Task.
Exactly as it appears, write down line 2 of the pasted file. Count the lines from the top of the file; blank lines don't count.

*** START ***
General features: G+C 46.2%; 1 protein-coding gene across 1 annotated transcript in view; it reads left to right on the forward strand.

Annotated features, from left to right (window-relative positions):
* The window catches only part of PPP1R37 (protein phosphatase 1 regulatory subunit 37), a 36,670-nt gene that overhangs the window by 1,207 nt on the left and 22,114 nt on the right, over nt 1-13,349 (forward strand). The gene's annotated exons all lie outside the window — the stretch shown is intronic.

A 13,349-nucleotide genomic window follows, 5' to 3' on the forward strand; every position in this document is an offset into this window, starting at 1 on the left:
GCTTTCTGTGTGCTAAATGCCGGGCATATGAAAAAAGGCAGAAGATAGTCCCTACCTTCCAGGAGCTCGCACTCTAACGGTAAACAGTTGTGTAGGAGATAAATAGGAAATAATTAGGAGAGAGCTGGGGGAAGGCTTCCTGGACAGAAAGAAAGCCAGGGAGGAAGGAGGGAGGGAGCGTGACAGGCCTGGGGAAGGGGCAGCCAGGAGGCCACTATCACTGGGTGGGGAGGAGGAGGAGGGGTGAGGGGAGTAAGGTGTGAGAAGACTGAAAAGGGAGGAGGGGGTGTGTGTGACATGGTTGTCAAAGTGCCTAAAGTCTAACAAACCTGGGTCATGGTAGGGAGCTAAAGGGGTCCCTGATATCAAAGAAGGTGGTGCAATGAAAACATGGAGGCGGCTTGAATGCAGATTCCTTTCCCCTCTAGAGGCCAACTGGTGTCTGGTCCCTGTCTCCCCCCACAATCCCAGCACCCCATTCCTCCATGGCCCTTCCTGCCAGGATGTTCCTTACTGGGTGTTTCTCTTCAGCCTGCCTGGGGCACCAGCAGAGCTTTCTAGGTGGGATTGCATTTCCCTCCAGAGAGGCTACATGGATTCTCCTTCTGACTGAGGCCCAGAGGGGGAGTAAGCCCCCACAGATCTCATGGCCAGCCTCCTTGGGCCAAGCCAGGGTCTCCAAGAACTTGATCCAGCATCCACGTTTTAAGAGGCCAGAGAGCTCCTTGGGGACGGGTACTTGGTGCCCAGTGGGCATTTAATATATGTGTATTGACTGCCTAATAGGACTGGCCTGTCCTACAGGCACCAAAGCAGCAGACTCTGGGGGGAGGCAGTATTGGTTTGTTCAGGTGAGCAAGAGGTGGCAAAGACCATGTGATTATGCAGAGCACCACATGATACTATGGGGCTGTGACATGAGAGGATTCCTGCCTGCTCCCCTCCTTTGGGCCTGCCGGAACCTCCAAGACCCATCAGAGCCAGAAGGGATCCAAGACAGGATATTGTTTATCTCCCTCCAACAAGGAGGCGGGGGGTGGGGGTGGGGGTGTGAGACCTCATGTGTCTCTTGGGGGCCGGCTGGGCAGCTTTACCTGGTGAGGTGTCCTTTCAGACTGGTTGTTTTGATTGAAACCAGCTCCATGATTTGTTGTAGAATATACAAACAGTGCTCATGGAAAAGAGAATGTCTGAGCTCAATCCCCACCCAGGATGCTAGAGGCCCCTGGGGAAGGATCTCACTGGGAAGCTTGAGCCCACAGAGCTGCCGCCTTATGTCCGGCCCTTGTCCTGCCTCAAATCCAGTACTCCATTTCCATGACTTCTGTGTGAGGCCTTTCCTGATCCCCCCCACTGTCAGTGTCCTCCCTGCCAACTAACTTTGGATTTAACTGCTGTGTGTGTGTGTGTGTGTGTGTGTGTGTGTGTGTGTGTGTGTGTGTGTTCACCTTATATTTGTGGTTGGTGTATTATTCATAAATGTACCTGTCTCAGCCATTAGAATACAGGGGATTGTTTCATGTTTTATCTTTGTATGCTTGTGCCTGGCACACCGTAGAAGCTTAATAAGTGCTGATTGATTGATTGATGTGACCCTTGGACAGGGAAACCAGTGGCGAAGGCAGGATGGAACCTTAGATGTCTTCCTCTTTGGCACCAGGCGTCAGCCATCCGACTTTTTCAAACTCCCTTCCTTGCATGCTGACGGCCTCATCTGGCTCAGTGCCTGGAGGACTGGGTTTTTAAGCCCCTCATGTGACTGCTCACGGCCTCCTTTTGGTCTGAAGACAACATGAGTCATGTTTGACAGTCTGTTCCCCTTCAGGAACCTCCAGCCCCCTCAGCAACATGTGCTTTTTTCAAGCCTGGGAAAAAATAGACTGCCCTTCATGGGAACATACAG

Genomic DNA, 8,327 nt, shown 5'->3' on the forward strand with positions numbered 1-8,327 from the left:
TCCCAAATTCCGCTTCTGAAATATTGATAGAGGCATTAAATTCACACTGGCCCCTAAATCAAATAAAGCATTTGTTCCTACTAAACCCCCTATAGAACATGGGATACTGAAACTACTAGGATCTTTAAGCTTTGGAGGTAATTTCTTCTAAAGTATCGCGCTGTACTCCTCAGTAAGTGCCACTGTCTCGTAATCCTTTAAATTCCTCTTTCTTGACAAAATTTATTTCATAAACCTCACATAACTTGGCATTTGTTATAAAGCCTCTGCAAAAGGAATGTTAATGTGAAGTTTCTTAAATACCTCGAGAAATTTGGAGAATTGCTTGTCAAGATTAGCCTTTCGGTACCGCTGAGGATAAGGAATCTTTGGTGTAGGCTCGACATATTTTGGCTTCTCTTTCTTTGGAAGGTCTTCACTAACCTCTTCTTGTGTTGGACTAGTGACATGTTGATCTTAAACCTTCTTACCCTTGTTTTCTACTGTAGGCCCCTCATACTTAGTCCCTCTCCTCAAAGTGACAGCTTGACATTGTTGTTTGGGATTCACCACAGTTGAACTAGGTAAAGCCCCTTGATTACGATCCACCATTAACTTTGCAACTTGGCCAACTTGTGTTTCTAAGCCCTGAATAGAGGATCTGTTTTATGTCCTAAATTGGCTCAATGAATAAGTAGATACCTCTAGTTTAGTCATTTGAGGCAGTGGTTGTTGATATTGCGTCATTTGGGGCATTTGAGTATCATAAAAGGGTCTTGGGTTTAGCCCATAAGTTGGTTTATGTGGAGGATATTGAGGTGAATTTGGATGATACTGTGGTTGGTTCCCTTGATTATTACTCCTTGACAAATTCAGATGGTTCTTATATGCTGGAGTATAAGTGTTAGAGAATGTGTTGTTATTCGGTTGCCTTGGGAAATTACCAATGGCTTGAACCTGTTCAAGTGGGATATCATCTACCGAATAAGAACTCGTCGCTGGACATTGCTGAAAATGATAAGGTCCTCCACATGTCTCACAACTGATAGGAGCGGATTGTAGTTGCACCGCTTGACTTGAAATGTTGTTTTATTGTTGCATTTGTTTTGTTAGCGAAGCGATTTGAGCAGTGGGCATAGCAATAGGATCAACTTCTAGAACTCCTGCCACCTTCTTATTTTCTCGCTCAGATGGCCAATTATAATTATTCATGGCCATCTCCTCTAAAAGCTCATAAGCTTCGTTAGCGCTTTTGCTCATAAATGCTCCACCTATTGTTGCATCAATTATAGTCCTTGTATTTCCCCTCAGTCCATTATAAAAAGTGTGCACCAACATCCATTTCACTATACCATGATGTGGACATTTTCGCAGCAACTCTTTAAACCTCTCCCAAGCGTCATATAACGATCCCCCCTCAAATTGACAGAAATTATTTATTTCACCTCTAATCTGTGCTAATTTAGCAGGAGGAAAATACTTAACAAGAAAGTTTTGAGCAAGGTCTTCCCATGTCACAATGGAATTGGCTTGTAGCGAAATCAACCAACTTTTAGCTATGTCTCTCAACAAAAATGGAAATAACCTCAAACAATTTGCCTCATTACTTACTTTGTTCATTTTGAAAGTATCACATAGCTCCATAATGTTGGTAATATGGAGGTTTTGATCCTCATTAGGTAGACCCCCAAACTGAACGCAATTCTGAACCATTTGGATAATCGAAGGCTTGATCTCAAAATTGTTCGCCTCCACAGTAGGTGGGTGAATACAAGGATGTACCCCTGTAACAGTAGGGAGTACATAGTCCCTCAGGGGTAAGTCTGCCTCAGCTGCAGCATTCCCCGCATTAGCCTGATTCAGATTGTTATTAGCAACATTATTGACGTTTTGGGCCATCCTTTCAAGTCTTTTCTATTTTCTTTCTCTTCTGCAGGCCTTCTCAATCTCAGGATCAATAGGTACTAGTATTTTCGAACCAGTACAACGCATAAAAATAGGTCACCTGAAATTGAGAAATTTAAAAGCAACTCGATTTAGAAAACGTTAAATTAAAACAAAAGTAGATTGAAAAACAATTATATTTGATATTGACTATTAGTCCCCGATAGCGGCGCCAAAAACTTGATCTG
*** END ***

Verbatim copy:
Annotated features, from left to right (window-relative positions):